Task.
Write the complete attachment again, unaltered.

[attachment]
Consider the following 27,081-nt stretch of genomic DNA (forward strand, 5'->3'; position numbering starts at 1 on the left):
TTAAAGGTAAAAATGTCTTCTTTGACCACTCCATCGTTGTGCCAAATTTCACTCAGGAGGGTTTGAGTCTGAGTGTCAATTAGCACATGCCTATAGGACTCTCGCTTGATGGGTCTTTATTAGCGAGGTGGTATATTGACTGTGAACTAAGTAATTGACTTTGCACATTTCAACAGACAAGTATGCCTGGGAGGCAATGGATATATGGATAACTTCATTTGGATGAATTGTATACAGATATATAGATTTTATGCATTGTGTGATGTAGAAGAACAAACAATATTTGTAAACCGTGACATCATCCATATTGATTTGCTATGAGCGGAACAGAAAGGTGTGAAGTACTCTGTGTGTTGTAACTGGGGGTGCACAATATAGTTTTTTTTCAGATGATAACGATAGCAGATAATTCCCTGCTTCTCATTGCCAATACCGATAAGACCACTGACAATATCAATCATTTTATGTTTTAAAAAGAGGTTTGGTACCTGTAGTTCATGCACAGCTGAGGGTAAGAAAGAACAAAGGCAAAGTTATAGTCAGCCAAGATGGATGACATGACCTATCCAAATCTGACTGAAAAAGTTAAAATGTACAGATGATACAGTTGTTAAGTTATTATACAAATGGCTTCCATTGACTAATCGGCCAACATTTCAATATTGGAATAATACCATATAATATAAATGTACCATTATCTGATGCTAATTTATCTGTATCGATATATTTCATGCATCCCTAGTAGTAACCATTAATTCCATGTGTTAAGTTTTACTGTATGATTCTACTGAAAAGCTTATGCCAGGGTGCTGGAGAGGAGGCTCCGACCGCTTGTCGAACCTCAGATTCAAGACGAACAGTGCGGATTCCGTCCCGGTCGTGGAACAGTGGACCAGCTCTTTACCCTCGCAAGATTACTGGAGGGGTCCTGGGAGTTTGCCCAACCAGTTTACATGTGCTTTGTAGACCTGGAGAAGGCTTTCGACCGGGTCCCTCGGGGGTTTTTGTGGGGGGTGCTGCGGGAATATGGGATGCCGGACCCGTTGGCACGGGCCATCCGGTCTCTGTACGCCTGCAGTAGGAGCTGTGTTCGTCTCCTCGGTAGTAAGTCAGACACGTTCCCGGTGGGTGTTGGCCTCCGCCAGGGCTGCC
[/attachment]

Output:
Consider the following 27,081-nt stretch of genomic DNA (forward strand, 5'->3'; position numbering starts at 1 on the left):
TTAAAGGTAAAAATGTCTTCTTTGACCACTCCATCGTTGTGCCAAATTTCACTCAGGAGGGTTTGAGTCTGAGTGTCAATTAGCACATGCCTATAGGACTCTCGCTTGATGGGTCTTTATTAGCGAGGTGGTATATTGACTGTGAACTAAGTAATTGACTTTGCACATTTCAACAGACAAGTATGCCTGGGAGGCAATGGATATATGGATAACTTCATTTGGATGAATTGTATACAGATATATAGATTTTATGCATTGTGTGATGTAGAAGAACAAACAATATTTGTAAACCGTGACATCATCCATATTGATTTGCTATGAGCGGAACAGAAAGGTGTGAAGTACTCTGTGTGTTGTAACTGGGGGTGCACAATATAGTTTTTTTTCAGATGATAACGATAGCAGATAATTCCCTGCTTCTCATTGCCAATACCGATAAGACCACTGACAATATCAATCATTTTATGTTTTAAAAAGAGGTTTGGTACCTGTAGTTCATGCACAGCTGAGGGTAAGAAAGAACAAAGGCAAAGTTATAGTCAGCCAAGATGGATGACATGACCTATCCAAATCTGACTGAAAAAGTTAAAATGTACAGATGATACAGTTGTTAAGTTATTATACAAATGGCTTCCATTGACTAATCGGCCAACATTTCAATATTGGAATAATACCATATAATATAAATGTACCATTATCTGATGCTAATTTATCTGTATCGATATATTTCATGCATCCCTAGTAGTAACCATTAATTCCATGTGTTAAGTTTTACTGTATGATTCTACTGAAAAGCTTATGCCAGGGTGCTGGAGAGGAGGCTCCGACCGCTTGTCGAACCTCAGATTCAAGACGAACAGTGCGGATTCCGTCCCGGTCGTGGAACAGTGGACCAGCTCTTTACCCTCGCAAGATTACTGGAGGGGTCCTGGGAGTTTGCCCAACCAGTTTACATGTGCTTTGTAGACCTGGAGAAGGCTTTCGACCGGGTCCCTCGGGGGTTTTTGTGGGGGGTGCTGCGGGAATATGGGATGCCGGACCCGTTGGCACGGGCCATCCGGTCTCTGTACGCCTGCAGTAGGAGCTGTGTTCGTCTCCTCGGTAGTAAGTCAGACACGTTCCCGGTGGGTGTTGGCCTCCGCCAGGGCTGCC